2017: A Turning Point in the Fight Against Alzheimer’s

By: Kate Zhong

As we reflect on all the activity in the Alzheimer’s community in 2017, one landmark announcement stands out as a turning point and a tremendous validation of The GAP Foundation’s core mission. This was Bill Gates’ decision to focus on Alzheimer’s – particularly, accelerating clinical trials – with a $100 million donation to research organizations.

The announcement galvanized the Alzheimer’s community and attracted global media attention. Yet, one critical point may have been lost in the coverage: Gates is focusing on trial enrollment as one of his key progress areas.

This reinforces the critical importance of GAP’s mission and daily efforts, our network of approximately 60 sites known as GAP-Net, and the Memory Strings Community. Gates understands that transforming clinical trial recruitment and research is a key catalyst to speed up research progress in the years ahead.

Gates’ reasoning is worth quoting in full:

We need to make it easier to get people enrolled in clinical trials. The pace of innovation is partly determined by how quickly we can do clinical trials. Since we don’t yet have a good understanding of the disease or a reliable diagnostic, it’s difficult to find qualified people early enough in the disease’s progression willing to participate. It can sometimes take years to enroll enough patients. If we could develop a process to pre-qualify participants and create efficient registries, we could start new trials more quickly.”

Exactly right. Recruitment currently limits the speed of clinical trials – a stumbling block at the beginning of every Alzheimer’s research effort. Improving recruitment, and the efficiency of trials overall, is essential for testing new treatment approaches and medicines, and ultimately making them available to patients and families.

We look forward to the resources and innovation that Gates will bring, and we hope that there will be opportunities for collaboration. This donation provides a groundswell for the trial improvements that GAP is already working to create.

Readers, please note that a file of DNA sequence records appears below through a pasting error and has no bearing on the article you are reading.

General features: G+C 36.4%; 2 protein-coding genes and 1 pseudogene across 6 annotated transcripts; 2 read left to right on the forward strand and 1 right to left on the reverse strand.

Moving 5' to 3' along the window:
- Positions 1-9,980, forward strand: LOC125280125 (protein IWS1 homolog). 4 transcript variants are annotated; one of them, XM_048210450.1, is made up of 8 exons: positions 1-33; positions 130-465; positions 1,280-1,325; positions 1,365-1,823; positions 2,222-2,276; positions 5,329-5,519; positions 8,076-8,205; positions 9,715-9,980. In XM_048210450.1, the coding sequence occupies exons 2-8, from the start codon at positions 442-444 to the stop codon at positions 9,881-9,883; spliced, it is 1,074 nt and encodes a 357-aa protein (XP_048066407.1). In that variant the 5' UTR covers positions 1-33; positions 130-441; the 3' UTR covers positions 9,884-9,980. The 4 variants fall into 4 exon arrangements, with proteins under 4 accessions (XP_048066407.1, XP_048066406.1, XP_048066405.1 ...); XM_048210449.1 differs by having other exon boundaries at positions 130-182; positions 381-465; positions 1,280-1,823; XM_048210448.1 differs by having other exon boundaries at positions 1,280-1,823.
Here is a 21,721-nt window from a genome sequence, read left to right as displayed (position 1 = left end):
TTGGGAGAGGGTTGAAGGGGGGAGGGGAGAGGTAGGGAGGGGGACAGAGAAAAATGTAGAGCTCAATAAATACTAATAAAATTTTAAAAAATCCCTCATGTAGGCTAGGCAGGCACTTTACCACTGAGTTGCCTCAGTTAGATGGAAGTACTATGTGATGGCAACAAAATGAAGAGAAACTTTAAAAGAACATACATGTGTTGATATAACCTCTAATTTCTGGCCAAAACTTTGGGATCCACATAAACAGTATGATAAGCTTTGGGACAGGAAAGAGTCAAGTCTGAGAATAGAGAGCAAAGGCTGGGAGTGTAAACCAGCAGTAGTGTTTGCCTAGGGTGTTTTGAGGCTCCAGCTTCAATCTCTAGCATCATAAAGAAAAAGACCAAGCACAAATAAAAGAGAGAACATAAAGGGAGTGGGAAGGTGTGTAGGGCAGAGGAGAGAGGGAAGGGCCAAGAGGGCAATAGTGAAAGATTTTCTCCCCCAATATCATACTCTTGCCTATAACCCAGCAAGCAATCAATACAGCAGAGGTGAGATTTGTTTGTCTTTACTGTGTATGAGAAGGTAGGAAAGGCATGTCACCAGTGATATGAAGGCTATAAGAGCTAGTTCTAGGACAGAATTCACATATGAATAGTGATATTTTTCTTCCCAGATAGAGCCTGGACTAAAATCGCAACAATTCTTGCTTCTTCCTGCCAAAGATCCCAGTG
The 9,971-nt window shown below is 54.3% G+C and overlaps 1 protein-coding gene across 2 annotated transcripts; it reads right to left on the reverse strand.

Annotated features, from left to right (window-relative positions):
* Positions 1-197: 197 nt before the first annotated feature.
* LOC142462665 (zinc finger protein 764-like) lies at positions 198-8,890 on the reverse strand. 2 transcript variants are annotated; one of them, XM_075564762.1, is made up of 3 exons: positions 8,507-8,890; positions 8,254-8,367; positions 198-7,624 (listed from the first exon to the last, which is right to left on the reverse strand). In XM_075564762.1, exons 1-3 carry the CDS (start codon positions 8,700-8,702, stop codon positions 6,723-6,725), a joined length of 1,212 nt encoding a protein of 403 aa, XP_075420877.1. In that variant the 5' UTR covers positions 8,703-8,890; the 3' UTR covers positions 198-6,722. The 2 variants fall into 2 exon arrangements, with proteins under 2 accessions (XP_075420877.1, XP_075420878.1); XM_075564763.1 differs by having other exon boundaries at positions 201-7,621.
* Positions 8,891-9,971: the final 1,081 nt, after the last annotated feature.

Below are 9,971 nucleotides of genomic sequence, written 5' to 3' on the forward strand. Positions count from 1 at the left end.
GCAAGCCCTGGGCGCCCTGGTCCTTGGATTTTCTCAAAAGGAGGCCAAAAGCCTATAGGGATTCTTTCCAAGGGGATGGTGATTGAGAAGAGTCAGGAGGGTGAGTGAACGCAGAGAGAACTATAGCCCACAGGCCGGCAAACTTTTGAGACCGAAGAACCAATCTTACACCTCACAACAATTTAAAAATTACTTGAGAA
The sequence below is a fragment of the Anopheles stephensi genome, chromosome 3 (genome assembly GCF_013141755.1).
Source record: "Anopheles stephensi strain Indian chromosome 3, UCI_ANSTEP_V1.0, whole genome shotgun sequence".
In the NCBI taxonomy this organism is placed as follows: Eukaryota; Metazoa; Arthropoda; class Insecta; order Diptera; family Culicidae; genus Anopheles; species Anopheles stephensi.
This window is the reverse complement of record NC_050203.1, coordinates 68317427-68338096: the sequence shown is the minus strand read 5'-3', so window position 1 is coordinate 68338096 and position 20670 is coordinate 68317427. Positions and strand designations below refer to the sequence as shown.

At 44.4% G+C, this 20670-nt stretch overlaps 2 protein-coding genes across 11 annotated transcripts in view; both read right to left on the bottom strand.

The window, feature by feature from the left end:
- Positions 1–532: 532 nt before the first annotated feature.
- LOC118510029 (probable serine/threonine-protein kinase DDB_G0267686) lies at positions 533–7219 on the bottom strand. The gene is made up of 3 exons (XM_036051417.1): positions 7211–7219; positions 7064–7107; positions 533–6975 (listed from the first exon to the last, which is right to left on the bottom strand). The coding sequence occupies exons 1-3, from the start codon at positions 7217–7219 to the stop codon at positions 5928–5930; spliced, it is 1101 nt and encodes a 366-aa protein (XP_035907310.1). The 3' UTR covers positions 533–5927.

In particular, GAP focuses on four strategies for improved clinical trials:

Local community alliances

Research volunteers and their study partners need a community ecosystem that encourages brain health awareness and trial participation. That’s why GAP and the Memory Strings Community have developed Local Alliances in communities across the US to educate and direct volunteers to their local research center to learn more about clinical trials.

Pools of informed, trial-ready volunteers

The GAP Foundation aims to build deep pools of potential volunteers who understand their brain health and want to participate in research. Then, these volunteers can be quickly and easily connected to local trial opportunities with the best researchers in North America – our network of high-performance GAP-Net sites.

A centralized IRB

Every clinical trial must be reviewed and approved by an institutional review board (IRB) – a necessary safety requirement, but one that can also slow trial launches and lead to significant delays. To make the process more efficient, GAP has established a centralized IRB process for all GAP-Net sites. With this approach, a study only needs to be approved once by the central IRB, then all GAP-Net sites are able to start the clinical trial, rather than waiting for IRB approval at each individual location. This is a significant achievement that will drastically speed up the otherwise lengthy process.

Standardized, streamlined trial implementation